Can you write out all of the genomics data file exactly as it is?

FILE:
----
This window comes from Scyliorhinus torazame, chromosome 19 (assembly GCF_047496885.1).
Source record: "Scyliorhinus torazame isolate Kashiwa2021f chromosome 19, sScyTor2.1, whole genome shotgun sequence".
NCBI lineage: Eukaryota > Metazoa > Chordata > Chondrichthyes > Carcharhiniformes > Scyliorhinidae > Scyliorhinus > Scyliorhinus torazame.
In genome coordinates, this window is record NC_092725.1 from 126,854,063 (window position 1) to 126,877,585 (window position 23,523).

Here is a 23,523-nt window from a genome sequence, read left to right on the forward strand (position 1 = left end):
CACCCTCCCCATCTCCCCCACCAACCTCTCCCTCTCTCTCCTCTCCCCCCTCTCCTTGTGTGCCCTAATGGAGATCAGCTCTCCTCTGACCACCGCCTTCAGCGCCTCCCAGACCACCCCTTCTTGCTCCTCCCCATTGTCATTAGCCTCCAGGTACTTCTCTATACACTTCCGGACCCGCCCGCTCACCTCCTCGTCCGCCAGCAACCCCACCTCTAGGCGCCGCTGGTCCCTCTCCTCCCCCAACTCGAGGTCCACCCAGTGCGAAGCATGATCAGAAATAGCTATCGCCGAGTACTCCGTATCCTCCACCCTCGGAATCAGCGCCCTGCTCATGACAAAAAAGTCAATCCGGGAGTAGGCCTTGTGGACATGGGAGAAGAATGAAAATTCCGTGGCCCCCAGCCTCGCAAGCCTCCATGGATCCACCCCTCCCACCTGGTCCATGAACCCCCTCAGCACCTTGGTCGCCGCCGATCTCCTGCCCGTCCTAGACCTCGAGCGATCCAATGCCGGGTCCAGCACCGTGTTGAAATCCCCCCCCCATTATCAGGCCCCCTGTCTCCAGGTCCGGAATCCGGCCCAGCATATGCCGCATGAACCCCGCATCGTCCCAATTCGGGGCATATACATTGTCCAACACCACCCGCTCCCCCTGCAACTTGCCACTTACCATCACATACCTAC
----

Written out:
This window comes from Scyliorhinus torazame, chromosome 19 (assembly GCF_047496885.1).
Source record: "Scyliorhinus torazame isolate Kashiwa2021f chromosome 19, sScyTor2.1, whole genome shotgun sequence".
NCBI lineage: Eukaryota > Metazoa > Chordata > Chondrichthyes > Carcharhiniformes > Scyliorhinidae > Scyliorhinus > Scyliorhinus torazame.
In genome coordinates, this window is record NC_092725.1 from 126,854,063 (window position 1) to 126,877,585 (window position 23,523).

Here is a 23,523-nt window from a genome sequence, read left to right on the forward strand (position 1 = left end):
CACCCTCCCCATCTCCCCCACCAACCTCTCCCTCTCTCTCCTCTCCCCCCTCTCCTTGTGTGCCCTAATGGAGATCAGCTCTCCTCTGACCACCGCCTTCAGCGCCTCCCAGACCACCCCTTCTTGCTCCTCCCCATTGTCATTAGCCTCCAGGTACTTCTCTATACACTTCCGGACCCGCCCGCTCACCTCCTCGTCCGCCAGCAACCCCACCTCTAGGCGCCGCTGGTCCCTCTCCTCCCCCAACTCGAGGTCCACCCAGTGCGAAGCATGATCAGAAATAGCTATCGCCGAGTACTCCGTATCCTCCACCCTCGGAATCAGCGCCCTGCTCATGACAAAAAAGTCAATCCGGGAGTAGGCCTTGTGGACATGGGAGAAGAATGAAAATTCCGTGGCCCCCAGCCTCGCAAGCCTCCATGGATCCACCCCTCCCACCTGGTCCATGAACCCCCTCAGCACCTTGGTCGCCGCCGATCTCCTGCCCGTCCTAGACCTCGAGCGATCCAATGCCGGGTCCAGCACCGTGTTGAAATCCCCCCCCCATTATCAGGCCCCCTGTCTCCAGGTCCGGAATCCGGCCCAGCATATGCCGCATGAACCCCGCATCGTCCCAATTCGGGGCATATACATTGTCCAACACCACCCGCTCCCCCTGCAACTTGCCACTTACCATCACATACCTAC